By Scott Kanowsky
Investing.com — French inflation unexpectedly fell in December, according to provisional data on Wednesday, mirroring a dip in headline consumer prices in neighboring Germany earlier this week.
The INSEE national statistics agency said France’s EU-harmonized annual inflation rate dropped to 6.7% during the month, down from 7.1% in November. Economists had predicted the figure would climb slightly to 7.2%.
It marks the first time that price growth has slowed in the Eurozone’s second-largest economy since September. Inflation had remained persistently elevated in France over the first two months of the final quarter of 2022 despite heavy government spending on widespread protection for households against higher prices.
When not adjusted for European Union standards, inflation in France decelerated to 5.9% year-on-year from 6.2% in the prior month.
“This decrease […] should result from a slowdown of energy prices and, to a lesser extent, service prices,” INSEE said in a statement.
The agency added that food price growth is still far higher than it was in December 2021, while the cost of manufactured goods – which include items like clothing and vehicles – has also grown.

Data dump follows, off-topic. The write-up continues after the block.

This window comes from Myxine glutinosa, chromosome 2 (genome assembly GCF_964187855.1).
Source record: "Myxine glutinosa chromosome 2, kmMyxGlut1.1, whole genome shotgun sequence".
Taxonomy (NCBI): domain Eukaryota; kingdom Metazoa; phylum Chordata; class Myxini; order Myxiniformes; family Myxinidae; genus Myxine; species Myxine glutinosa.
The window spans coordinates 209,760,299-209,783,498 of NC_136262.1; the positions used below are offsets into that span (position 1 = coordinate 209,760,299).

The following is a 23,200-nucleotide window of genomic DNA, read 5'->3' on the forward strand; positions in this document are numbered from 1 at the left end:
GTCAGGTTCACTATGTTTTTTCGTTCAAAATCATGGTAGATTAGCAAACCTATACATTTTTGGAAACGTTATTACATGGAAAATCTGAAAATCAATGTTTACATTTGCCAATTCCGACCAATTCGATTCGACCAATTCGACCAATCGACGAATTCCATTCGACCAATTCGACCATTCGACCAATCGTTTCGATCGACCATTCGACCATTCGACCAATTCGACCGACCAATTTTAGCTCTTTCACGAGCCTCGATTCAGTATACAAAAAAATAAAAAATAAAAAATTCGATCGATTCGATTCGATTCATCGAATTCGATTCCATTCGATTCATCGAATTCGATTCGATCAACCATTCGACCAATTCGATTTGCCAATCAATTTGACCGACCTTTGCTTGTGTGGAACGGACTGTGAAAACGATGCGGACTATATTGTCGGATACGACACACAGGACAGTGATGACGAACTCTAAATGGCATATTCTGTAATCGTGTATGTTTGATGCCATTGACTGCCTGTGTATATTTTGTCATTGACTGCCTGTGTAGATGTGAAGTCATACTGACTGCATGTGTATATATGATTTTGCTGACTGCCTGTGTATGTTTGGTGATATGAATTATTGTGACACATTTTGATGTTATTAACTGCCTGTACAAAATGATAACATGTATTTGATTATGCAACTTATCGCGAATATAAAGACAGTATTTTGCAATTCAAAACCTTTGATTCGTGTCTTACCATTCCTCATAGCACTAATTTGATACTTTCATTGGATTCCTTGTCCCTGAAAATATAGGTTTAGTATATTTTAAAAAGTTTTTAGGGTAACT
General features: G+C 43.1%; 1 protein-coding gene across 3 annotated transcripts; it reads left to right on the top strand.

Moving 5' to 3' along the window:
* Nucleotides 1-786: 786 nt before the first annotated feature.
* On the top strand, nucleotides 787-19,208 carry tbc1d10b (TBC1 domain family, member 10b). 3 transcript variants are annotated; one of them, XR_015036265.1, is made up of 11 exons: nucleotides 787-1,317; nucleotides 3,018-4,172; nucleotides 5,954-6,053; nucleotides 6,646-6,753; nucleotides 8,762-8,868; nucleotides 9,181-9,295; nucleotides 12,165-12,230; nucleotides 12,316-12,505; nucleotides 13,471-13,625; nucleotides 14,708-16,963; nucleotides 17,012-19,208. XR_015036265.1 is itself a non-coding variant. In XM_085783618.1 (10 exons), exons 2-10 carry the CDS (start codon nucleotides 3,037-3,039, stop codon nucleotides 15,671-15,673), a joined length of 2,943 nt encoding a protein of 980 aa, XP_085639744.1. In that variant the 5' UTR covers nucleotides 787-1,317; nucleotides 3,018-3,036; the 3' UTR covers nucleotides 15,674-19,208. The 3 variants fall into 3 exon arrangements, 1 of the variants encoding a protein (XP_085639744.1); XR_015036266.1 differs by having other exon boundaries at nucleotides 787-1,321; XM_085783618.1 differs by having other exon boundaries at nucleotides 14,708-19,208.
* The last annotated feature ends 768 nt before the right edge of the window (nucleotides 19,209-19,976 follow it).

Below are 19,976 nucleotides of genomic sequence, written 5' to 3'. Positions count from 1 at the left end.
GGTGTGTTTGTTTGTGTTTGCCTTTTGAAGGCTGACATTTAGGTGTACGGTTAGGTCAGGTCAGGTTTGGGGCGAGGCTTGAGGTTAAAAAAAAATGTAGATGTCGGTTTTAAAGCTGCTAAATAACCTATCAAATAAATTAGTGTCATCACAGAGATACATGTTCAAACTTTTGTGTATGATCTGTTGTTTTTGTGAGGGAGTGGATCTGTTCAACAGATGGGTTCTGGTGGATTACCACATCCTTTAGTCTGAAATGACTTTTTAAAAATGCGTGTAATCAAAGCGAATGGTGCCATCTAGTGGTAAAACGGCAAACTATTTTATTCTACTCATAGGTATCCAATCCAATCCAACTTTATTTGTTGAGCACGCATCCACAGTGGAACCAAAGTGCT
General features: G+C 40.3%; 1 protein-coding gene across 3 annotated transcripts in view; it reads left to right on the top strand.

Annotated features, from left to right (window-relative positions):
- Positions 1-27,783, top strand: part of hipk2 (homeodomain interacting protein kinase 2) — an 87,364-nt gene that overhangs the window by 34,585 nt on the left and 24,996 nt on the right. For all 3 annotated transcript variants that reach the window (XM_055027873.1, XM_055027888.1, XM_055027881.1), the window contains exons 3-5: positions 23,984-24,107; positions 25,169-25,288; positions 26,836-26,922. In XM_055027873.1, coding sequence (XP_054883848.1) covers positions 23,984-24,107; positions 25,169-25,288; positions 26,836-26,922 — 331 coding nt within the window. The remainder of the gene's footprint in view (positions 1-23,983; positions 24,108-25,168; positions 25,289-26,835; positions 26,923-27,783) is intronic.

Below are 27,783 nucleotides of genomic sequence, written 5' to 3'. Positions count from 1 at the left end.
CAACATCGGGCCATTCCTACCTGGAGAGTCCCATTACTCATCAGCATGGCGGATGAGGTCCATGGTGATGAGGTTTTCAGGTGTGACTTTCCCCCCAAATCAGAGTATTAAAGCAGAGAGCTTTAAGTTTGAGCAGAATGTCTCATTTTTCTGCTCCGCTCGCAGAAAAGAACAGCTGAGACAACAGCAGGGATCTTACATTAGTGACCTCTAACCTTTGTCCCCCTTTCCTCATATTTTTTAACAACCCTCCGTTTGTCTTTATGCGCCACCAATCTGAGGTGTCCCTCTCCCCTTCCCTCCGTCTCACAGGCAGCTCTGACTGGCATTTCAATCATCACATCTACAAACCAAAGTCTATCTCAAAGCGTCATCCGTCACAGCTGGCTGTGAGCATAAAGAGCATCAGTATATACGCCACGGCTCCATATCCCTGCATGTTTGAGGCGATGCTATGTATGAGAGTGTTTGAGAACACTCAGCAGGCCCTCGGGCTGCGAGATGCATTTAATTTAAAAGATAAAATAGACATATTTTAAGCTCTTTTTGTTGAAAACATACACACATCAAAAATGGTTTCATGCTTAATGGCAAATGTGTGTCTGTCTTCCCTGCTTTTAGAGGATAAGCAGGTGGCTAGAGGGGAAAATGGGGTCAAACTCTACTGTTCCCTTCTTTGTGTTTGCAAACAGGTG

The overall decline in French inflation follows a larger-than-expected fall in Germany in December. The EU-harmonized yearly consumer price index in Europe’s largest economy dipped to 9.6% from 11.3% registered in the prior month. It is also down from a seven-decade high of 11.6% reached in October.
However, tempering optimism over a slowdown in inflation in Germany were preliminary numbers from the country’s largest federal states. These figures pointed to core inflation remaining at more than twice the European Central Bank’s 2% target and showed little improvement at the end of the year.
In a tweet following the release of the French data, Oxford Economics’ Oliver Rakau said the decline is “necessary but likely not sufficient” for the ECB to shift out of its recently aggressive monetary policy tightening yet.
At her last press conference of 2022, ECB President Christine Lagarde warned that underlying inflation was likely to stay strong despite a decline in the annual headline numbers as sharp increases in energy prices last year start to fade out of calculations.